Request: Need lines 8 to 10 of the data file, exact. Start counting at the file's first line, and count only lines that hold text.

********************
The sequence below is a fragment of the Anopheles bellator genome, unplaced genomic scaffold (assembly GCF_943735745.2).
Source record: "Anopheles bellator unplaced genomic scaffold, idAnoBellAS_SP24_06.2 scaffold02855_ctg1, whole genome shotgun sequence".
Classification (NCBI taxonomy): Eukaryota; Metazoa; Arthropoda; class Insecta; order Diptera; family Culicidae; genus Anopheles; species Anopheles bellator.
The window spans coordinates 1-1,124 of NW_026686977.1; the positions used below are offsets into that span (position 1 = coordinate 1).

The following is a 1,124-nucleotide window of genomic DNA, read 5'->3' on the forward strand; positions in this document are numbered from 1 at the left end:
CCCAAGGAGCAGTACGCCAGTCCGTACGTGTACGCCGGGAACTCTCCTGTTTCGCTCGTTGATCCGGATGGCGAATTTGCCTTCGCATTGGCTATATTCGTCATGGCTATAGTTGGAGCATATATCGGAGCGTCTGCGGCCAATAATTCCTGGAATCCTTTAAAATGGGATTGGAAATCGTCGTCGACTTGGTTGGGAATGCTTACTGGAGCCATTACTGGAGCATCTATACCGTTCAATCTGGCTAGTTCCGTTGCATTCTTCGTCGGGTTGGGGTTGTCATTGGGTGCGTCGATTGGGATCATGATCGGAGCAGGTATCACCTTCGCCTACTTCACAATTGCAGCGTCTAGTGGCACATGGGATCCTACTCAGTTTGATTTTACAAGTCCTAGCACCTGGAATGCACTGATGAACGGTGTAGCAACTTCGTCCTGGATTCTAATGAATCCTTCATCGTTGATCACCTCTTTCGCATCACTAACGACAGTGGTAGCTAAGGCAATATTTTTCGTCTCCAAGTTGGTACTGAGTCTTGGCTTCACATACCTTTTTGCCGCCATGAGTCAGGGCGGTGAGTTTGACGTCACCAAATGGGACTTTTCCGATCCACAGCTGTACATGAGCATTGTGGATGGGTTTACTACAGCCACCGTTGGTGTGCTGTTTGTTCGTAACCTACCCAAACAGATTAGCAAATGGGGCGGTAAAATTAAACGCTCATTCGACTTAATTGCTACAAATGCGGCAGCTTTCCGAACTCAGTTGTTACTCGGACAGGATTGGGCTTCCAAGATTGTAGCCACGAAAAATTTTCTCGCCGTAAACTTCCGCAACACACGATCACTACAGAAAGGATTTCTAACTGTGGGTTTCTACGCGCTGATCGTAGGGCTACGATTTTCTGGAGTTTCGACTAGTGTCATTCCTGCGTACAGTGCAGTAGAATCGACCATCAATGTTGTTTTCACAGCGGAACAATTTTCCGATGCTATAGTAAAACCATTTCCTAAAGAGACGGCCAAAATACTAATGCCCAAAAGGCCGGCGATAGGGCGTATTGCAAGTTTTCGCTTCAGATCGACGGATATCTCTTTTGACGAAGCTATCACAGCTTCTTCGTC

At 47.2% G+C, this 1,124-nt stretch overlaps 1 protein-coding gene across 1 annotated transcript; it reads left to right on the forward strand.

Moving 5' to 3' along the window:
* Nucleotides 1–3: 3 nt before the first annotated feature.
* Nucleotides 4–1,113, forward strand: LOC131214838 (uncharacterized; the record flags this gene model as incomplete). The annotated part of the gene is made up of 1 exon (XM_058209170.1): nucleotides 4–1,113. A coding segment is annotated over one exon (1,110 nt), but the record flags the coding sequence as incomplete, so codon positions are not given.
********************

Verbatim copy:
Moving 5' to 3' along the window:
* Nucleotides 1–3: 3 nt before the first annotated feature.
* Nucleotides 4–1,113, forward strand: LOC131214838 (uncharacterized; the record flags this gene model as incomplete). The annotated part of the gene is made up of 1 exon (XM_058209170.1): nucleotides 4–1,113. A coding segment is annotated over one exon (1,110 nt), but the record flags the coding sequence as incomplete, so codon positions are not given.